Fostering a Love for Reading at a Young Age

Fostering a Love for Reading at a Young Age

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Fostering a Love for Reading at a Young AgeThe magical process of reading involves teaching children to turn letter symbols into meaningful language. Research shows that parents, caregivers, and family members can begin fostering an interest in reading, writing, and language as early as birth. It’s acquired through time spent talking, telling stories, and singing. Surrounding a child in a language rich environment with lots of attention, interaction and lots of things to see and do in their space also is essential to literacy development. This is an important part of fostering a love for reading at an early age and should be done both at home and at school.

At home, families are creating the base on which a child’s understanding of language grows through causal, every day interactions. Reading to a child is perhaps the greatest gift that parents, and family members can give. Allowing the child to see, touch, and play with the book while you are reading creates interest and a true emotional connection between language and the feelings of being comforted and supported. Children should be encouraged to try to read along, to say the memorized parts of their favorite books, to point to the pictures and to ask questions. As children get older, discussions and “what if” questions about the pictures and the story will springboard into creative thinking activities.

With many different learning experiences families try to teach their children, being a good role model is at the top of the list. It is important for children to see that their family members choose to spend some of their time reading. As children get older and their attention span lengthens, the entire family might decide to have some quiet reading time together. It is important for parents to set aside their distractions during this time to model reading by focusing on their book. Setting a “reading break” occasionally will allow family members to discuss the books they are reading with each other.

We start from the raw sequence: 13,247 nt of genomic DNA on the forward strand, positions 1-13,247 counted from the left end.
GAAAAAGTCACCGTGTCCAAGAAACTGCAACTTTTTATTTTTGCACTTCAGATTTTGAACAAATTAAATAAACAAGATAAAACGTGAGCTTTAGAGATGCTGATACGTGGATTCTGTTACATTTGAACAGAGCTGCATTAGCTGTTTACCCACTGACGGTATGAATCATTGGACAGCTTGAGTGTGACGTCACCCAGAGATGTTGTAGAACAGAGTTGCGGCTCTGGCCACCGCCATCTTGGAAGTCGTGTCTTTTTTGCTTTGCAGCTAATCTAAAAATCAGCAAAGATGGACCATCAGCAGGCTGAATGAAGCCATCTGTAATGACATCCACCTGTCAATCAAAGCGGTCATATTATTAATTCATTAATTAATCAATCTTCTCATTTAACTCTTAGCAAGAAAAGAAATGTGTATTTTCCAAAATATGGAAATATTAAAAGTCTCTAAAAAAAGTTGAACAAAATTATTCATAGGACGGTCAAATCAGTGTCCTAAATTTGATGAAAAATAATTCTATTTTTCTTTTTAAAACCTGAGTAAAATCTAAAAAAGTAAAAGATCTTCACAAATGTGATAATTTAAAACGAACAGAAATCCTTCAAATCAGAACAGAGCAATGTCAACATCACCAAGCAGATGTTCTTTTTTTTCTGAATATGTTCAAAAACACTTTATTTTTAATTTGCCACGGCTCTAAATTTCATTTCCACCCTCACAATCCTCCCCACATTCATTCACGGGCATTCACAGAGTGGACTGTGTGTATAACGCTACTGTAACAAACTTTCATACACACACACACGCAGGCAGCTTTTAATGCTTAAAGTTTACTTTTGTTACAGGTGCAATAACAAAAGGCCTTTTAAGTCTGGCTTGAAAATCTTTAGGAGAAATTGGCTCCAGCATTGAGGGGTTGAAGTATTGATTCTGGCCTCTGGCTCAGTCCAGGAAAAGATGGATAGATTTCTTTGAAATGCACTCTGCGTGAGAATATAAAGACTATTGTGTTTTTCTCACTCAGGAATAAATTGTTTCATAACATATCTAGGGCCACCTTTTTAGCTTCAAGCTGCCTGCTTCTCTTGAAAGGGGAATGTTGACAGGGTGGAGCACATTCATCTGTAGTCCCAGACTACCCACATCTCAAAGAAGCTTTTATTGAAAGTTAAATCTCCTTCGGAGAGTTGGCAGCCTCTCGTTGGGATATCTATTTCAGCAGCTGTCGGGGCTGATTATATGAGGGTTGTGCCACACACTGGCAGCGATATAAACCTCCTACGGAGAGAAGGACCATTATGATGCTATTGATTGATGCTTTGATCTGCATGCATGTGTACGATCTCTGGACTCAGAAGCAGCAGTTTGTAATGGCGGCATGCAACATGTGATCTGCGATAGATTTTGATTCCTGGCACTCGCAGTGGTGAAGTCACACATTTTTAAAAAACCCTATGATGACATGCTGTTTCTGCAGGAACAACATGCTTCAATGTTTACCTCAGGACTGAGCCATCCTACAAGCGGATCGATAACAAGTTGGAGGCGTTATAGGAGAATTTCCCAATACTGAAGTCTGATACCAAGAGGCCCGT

At school, teachers will introduce reading to children in a variety of ways, using interactive activities, learning games, reading activities, and reinforcement activities. Preschool reading programs also include vocabulary development, reading comprehension, and writing applications. Preschool teachers also conduct guided reading with children, helping them with any words they may not understand.

A strong preschool reading program will include components such as:

  • Foundational Literacy, which are activities that promote early literacy skills. These include interactive storybook reading, games that help children identify the letters of the alphabet, and interactive experiences with language and print through poems and nursery rhymes.
  • Read-Alouds – a systematic method of reading aloud helps children understand the book being read and teaches vocabulary and concepts.
  • Repetition – A story book is read several times in slightly different ways to increase children’s analytical skills as they answer carefully crafted questions about the book.
  • Alphabet Knowledge – children are taught how to recognize upper and lower-case letters and associate them with the sounds they make.
  • Phonetic Awareness – children learn to manipulate the sounds that make up language, including recognizing sounds in words and matching those sounds to letters.
  • Print Awareness – children are taught to understand the features of books and print, including how printed words run from left to right and top to bottom and the parts of a book.

In this day and age, children are surrounded by electronic means of stimulation and the magic of reading is sometimes left undiscovered. Becoming a great reader happens one book at a time and developing a life-long love for reading starts in childhood.

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